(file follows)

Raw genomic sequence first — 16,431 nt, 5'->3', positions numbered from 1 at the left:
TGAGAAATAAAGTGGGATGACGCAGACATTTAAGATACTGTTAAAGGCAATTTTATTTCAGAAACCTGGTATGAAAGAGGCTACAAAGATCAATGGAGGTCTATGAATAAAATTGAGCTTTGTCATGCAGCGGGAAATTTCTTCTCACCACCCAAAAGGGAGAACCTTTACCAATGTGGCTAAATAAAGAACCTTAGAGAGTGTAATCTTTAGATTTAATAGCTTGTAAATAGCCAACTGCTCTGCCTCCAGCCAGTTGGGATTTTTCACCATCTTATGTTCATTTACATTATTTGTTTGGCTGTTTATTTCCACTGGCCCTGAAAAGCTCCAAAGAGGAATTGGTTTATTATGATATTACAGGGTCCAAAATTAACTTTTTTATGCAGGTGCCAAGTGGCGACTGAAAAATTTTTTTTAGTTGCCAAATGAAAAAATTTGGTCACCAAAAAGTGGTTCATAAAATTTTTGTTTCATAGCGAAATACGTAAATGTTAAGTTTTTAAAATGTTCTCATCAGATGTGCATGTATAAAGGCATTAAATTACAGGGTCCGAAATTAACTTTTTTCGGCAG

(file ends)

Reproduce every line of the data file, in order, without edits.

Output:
Raw genomic sequence first — 16,431 nt, 5'->3', positions numbered from 1 at the left:
TGAGAAATAAAGTGGGATGACGCAGACATTTAAGATACTGTTAAAGGCAATTTTATTTCAGAAACCTGGTATGAAAGAGGCTACAAAGATCAATGGAGGTCTATGAATAAAATTGAGCTTTGTCATGCAGCGGGAAATTTCTTCTCACCACCCAAAAGGGAGAACCTTTACCAATGTGGCTAAATAAAGAACCTTAGAGAGTGTAATCTTTAGATTTAATAGCTTGTAAATAGCCAACTGCTCTGCCTCCAGCCAGTTGGGATTTTTCACCATCTTATGTTCATTTACATTATTTGTTTGGCTGTTTATTTCCACTGGCCCTGAAAAGCTCCAAAGAGGAATTGGTTTATTATGATATTACAGGGTCCAAAATTAACTTTTTTATGCAGGTGCCAAGTGGCGACTGAAAAATTTTTTTTAGTTGCCAAATGAAAAAATTTGGTCACCAAAAAGTGGTTCATAAAATTTTTGTTTCATAGCGAAATACGTAAATGTTAAGTTTTTAAAATGTTCTCATCAGATGTGCATGTATAAAGGCATTAAATTACAGGGTCCGAAATTAACTTTTTTCGGCAG